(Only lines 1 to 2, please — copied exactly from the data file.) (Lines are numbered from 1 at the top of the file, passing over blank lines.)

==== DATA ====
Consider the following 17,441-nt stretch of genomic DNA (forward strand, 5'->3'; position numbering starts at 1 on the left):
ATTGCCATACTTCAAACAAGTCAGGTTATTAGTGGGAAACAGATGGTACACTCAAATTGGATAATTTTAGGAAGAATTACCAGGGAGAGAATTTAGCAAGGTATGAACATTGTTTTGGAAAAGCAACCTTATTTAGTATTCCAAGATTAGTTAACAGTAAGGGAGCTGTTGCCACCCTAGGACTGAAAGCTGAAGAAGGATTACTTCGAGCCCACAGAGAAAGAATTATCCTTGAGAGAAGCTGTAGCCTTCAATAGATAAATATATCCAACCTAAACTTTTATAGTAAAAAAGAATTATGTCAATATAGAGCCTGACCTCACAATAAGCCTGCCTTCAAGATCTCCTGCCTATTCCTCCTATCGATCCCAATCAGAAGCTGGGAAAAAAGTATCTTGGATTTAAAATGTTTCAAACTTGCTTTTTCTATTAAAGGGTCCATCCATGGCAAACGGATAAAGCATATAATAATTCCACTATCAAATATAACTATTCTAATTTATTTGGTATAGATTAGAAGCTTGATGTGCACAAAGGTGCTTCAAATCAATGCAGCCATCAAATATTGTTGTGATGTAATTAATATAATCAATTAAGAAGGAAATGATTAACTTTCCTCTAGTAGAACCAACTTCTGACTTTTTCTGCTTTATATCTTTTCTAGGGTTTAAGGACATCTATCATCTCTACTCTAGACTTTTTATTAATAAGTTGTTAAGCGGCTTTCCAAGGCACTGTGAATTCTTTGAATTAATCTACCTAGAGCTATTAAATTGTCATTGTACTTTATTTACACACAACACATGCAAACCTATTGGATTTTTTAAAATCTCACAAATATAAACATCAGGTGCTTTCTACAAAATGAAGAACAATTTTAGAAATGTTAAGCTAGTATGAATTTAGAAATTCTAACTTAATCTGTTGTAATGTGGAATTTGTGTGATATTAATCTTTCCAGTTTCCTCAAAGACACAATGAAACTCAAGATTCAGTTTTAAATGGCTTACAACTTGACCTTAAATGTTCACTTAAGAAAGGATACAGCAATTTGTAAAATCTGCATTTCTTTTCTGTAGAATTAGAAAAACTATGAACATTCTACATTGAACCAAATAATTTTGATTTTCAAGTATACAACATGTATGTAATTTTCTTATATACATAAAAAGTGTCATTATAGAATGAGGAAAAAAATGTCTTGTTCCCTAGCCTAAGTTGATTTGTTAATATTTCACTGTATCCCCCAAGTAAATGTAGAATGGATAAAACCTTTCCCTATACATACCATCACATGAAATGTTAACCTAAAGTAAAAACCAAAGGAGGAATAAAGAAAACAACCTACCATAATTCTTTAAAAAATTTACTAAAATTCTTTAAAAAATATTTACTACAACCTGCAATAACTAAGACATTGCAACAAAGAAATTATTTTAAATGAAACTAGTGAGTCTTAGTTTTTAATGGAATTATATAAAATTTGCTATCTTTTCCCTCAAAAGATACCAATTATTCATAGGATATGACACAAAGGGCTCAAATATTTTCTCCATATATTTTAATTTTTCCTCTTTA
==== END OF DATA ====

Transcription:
Consider the following 17,441-nt stretch of genomic DNA (forward strand, 5'->3'; position numbering starts at 1 on the left):
ATTGCCATACTTCAAACAAGTCAGGTTATTAGTGGGAAACAGATGGTACACTCAAATTGGATAATTTTAGGAAGAATTACCAGGGAGAGAATTTAGCAAGGTATGAACATTGTTTTGGAAAAGCAACCTTATTTAGTATTCCAAGATTAGTTAACAGTAAGGGAGCTGTTGCCACCCTAGGACTGAAAGCTGAAGAAGGATTACTTCGAGCCCACAGAGAAAGAATTATCCTTGAGAGAAGCTGTAGCCTTCAATAGATAAATATATCCAACCTAAACTTTTATAGTAAAAAAGAATTATGTCAATATAGAGCCTGACCTCACAATAAGCCTGCCTTCAAGATCTCCTGCCTATTCCTCCTATCGATCCCAATCAGAAGCTGGGAAAAAAGTATCTTGGATTTAAAATGTTTCAAACTTGCTTTTTCTATTAAAGGGTCCATCCATGGCAAACGGATAAAGCATATAATAATTCCACTATCAAATATAACTATTCTAATTTATTTGGTATAGATTAGAAGCTTGATGTGCACAAAGGTGCTTCAAATCAATGCAGCCATCAAATATTGTTGTGATGTAATTAATATAATCAATTAAGAAGGAAATGATTAACTTTCCTCTAGTAGAACCAACTTCTGACTTTTTCTGCTTTATATCTTTTCTAGGGTTTAAGGACATCTATCATCTCTACTCTAGACTTTTTATTAATAAGTTGTTAAGCGGCTTTCCAAGGCACTGTGAATTCTTTGAATTAATCTACCTAGAGCTATTAAATTGTCATTGTACTTTATTTACACACAACACATGCAAACCTATTGGATTTTTTAAAATCTCACAAATATAAACATCAGGTGCTTTCTACAAAATGAAGAACAATTTTAGAAATGTTAAGCTAGTATGAATTTAGAAATTCTAACTTAATCTGTTGTAATGTGGAATTTGTGTGATATTAATCTTTCCAGTTTCCTCAAAGACACAATGAAACTCAAGATTCAGTTTTAAATGGCTTACAACTTGACCTTAAATGTTCACTTAAGAAAGGATACAGCAATTTGTAAAATCTGCATTTCTTTTCTGTAGAATTAGAAAAACTATGAACATTCTACATTGAACCAAATAATTTTGATTTTCAAGTATACAACATGTATGTAATTTTCTTATATACATAAAAAGTGTCATTATAGAATGAGGAAAAAAATGTCTTGTTCCCTAGCCTAAGTTGATTTGTTAATATTTCACTGTATCCCCCAAGTAAATGTAGAATGGATAAAACCTTTCCCTATACATACCATCACATGAAATGTTAACCTAAAGTAAAAACCAAAGGAGGAATAAAGAAAACAACCTACCATAATTCTTTAAAAAATTTACTAAAATTCTTTAAAAAATATTTACTACAACCTGCAATAACTAAGACATTGCAACAAAGAAATTATTTTAAATGAAACTAGTGAGTCTTAGTTTTTAATGGAATTATATAAAATTTGCTATCTTTTCCCTCAAAAGATACCAATTATTCATAGGATATGACACAAAGGGCTCAAATATTTTCTCCATATATTTTAATTTTTCCTCTTTA